The burn intensive care unit is a “controlled environment”, to which few outsiders are admitted. Since infection is the largest risk to a burn patient, access is strictly limited. In this picture Dave’s parents are visiting. They are gowned, gloved and masked to avoid transferring germs to Al’s unprotected body.
Since third degree burns do not heal on their own, they require surgery. Here a burn surgeon is being gowned to perform a skin graft operation.
Skin grafting involves taking skin from somewhere else and placing it over the burn wound. Ideally, the surgeon will use some of the patient’s own skin, because that will have the best result. In “autografting”, the surgeon takes the top layer of skin from a non-burned area of the patient and places it in a mesher, to prepare it for grafting.
The graft is then placed on the burned area.
A severe burn injury affects most of the body’s organs, not just the skin. Patients are often placed on ventilators to assist with breathing and fed by a tube in the mouth. They may need multiple surgical procedures. This picture shows Dave getting a pin inserted to keep his finger straight.
The sudden, dramatic change in their appearance and function can be devastating to burn patients, once it becomes apparent to them. Severely injured patients often do not realize there has been such a significant change at first, because they are so critically ill, extensively bandaged and heavily medicated when they first reach the burn center. The psychological component of burn care thus is much more intense than in many other areas of health care. All members of the burn team are usually involved in helping a patient come to terms with his or her injury.
Eventually it’s time for someone from the burn center staff to go into the patient’s room with a mirror. Here, Dave is seeing himself for the first time.
As a patient starts to improve, their activity level increases. Eventually they are well enough to be transferred to the burn stepdown unit. Here, less intensive care is needed but rehabilitation continues.
As patients contemplate leaving the hospital, they face a new set of challenges. This too is a difficult stage of their recovery.
Bill’s recovery went much faster than Dave’s. He frequently returned to the burn unit to visit his roommate.
Patients often wear skin-tight plastic face masks and pressure garments on other burned areas. This minimizes the scarring that can occur as a result of grafting and the uneven healing of burned surfaces. Such masks and garments are frequently uncomfortable, and must be worn 23 out of 24 hours per day for up to 18 months.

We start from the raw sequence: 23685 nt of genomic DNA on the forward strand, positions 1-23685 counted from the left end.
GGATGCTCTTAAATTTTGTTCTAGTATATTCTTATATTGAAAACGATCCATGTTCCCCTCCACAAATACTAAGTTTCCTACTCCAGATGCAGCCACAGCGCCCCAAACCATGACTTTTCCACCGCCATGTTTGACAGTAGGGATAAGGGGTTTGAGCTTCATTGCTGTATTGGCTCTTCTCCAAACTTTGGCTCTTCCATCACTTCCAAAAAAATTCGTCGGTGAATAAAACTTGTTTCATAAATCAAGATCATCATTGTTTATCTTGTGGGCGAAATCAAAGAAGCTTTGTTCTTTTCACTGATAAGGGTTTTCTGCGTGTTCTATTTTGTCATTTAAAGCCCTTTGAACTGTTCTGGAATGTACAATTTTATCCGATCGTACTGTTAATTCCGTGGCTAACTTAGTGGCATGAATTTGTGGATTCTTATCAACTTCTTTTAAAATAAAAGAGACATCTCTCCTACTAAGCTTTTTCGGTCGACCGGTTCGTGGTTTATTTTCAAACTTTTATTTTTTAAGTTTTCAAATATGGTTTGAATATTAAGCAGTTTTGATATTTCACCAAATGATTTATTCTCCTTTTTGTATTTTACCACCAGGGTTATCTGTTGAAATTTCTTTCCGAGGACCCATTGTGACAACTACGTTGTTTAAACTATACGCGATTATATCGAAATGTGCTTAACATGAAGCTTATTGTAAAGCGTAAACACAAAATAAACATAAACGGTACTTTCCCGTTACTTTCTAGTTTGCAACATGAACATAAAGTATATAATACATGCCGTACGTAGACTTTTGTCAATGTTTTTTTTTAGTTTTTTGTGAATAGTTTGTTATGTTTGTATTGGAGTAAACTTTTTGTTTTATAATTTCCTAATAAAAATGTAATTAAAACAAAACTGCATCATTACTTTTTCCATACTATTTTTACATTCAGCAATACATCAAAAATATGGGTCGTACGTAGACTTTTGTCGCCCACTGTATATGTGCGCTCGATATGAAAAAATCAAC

Things we take for granted become monumental hurdles, like trying to button a jacket or pick up a token off the floor. Bill worked intensely with physical and occupational therapists for many months to regain function in his hands.
The physical and psychological toll a severe burn injury takes on a person can be overwhelming.
Severely burned patients may spend several months in a burn center. Along the way they frequently form strong bonds with other patients, helping each other along with their rehabilitation.
Patients eventually are discharged home. Although they still go back to the hospital for doctor visits and physical therapy, they have to adapt to daily life without the assistance of the hospital staff.
As they return to life with family and friends, there are good days and bad.
The most difficult part of the transition to life outside the hospital, especially for adolescents and adults, is the reaction of others. People are often shocked by the scarring associated with a burn injury. Staring is commonplace. (Bridge) Now that you have experienced the horror of surviving a fire with severe burns, allow us to share with you how you can help avoid such an ordeal. Just how serious is the fire problem in on-campus and off-campus student housing?
In a recent year, 1700 fires were reported in dormitory and fraternity or sorority housing, where only one-third of all full-time students at four-year colleges reside. Another two-thirds live off-campus. Young people leaving home are increasingly drawn to lively urban campuses and their surrounding downtown neighborhoods, where space for campus expansion may be limited. When you are considering which college to attend, or where to live, find out about the housing scene both on campus and in the neighborhood where you may be looking in the future. Many students begin college life in a dormitory and move off campus later in their college career. Three-quarters of fires reported in student housing occur in rented houses and apartments off-campus. (Bridge) What questions should you ask college officials and off-campus landlords to learn more about your current and potential exposure to fire and burn injury? ..